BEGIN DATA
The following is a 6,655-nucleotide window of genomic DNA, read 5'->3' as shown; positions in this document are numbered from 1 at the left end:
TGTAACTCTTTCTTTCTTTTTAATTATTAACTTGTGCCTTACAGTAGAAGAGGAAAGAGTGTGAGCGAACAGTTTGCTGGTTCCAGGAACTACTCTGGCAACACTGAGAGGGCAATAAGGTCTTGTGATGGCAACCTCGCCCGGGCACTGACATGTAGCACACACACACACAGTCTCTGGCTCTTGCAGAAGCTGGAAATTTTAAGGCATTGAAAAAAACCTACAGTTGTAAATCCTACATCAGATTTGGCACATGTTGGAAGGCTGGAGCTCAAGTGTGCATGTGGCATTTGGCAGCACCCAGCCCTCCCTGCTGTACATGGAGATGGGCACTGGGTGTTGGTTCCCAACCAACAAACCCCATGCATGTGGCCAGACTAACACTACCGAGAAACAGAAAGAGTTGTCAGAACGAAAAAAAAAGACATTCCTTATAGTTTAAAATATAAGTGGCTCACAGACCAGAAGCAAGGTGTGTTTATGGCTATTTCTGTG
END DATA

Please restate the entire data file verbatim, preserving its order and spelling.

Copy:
The following is a 6,655-nucleotide window of genomic DNA, read 5'->3' as shown; positions in this document are numbered from 1 at the left end:
TGTAACTCTTTCTTTCTTTTTAATTATTAACTTGTGCCTTACAGTAGAAGAGGAAAGAGTGTGAGCGAACAGTTTGCTGGTTCCAGGAACTACTCTGGCAACACTGAGAGGGCAATAAGGTCTTGTGATGGCAACCTCGCCCGGGCACTGACATGTAGCACACACACACACAGTCTCTGGCTCTTGCAGAAGCTGGAAATTTTAAGGCATTGAAAAAAACCTACAGTTGTAAATCCTACATCAGATTTGGCACATGTTGGAAGGCTGGAGCTCAAGTGTGCATGTGGCATTTGGCAGCACCCAGCCCTCCCTGCTGTACATGGAGATGGGCACTGGGTGTTGGTTCCCAACCAACAAACCCCATGCATGTGGCCAGACTAACACTACCGAGAAACAGAAAGAGTTGTCAGAACGAAAAAAAAAGACATTCCTTATAGTTTAAAATATAAGTGGCTCACAGACCAGAAGCAAGGTGTGTTTATGGCTATTTCTGTG